Pasta

Martha Stewart’s One-Pan Pasta Is the Dinner You Can’t Mess Up

June  7, 2019
Photo by James Ransom

Welcome to Recipe Off-Roading, where the recipe isn’t in charge—you are. In this series of articles, we’re celebrating how cooks take liberties in the kitchen, whether that’s substituting an ingredient, adapting a technique, or doubling the salt (because you’re wild like that). So buckle up and let’s go for a ride.


Martha Stewart’s One-Pan Pasta was declared Genius in 2014 for its no-nonsense attitude. “This genius pasta makes its own sauce, all in one pan, in 9 minutes,” writes Kristen Miglore. She then shares seven variations—like bolognese, and cacio e pepe, and alle vongole.

But the real magic of Martha’s One-Pan Pasta is: There’s no limit to the number of variations you can make.

Which is why I picked it for our series, Recipe Off-Roading, where I challenge home cooks to make some of the most popular recipes on our site—but change at least one thing. (Psst: Here’s what they did to Marcella Hazan’s Tomato Sauce and Maialino’s Olive Oil Cake.)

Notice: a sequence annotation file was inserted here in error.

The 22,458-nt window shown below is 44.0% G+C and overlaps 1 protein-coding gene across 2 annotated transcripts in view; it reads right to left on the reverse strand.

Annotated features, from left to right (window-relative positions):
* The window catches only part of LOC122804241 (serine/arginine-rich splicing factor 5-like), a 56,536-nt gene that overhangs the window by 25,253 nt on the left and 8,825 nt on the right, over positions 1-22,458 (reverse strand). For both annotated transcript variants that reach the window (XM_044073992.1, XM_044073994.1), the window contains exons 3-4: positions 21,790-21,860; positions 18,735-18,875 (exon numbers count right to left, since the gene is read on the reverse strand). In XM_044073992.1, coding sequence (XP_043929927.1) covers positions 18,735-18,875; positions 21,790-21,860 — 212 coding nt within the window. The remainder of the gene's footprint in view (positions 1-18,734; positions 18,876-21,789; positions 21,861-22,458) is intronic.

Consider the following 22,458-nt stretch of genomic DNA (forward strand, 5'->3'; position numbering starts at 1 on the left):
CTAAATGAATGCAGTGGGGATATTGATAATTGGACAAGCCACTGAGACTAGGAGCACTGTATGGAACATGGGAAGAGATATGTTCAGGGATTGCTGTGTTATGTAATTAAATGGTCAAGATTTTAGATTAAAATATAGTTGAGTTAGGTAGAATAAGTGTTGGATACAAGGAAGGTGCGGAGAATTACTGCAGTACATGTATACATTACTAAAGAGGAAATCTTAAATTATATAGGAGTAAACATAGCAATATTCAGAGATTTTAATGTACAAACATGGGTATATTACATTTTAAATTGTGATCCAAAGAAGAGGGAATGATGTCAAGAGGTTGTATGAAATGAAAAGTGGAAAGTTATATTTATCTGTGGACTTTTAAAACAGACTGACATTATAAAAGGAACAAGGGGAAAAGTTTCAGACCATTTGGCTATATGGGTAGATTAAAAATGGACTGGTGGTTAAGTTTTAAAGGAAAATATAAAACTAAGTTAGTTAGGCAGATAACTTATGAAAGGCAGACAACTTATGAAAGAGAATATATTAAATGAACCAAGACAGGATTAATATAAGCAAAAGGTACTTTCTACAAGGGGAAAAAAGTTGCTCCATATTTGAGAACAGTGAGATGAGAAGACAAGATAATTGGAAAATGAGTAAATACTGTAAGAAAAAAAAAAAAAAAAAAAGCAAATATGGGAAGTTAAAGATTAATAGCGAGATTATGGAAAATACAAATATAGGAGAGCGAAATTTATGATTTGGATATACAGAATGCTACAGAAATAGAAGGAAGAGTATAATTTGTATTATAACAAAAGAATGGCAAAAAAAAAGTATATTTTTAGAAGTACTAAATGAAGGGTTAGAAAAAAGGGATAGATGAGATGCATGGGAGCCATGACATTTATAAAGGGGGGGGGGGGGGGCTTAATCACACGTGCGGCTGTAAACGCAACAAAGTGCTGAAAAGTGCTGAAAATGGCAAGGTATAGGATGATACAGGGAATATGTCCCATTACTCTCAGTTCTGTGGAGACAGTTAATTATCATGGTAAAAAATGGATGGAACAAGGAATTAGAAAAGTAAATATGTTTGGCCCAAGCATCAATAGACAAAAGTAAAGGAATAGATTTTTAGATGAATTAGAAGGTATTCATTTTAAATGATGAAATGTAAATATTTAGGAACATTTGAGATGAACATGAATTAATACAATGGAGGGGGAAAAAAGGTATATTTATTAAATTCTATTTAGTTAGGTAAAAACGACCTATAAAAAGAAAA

Join The Conversation

Top Comment:
“I've made this many times as written and lately since the cupboard has been a bit bare, just with grape tomatoes and garlic. Its always so good and satisfying. If I were to off-road this recipe, I would add Spicy Chili Crisp at the end.”
— HalfPint
Comment

As our community reported back, just about every component of this recipe can be futzed with. Here are some of the most eyebrow-raising ways Food52ers made it their own.


Change the pasta.

The original: 12 ounces linguine.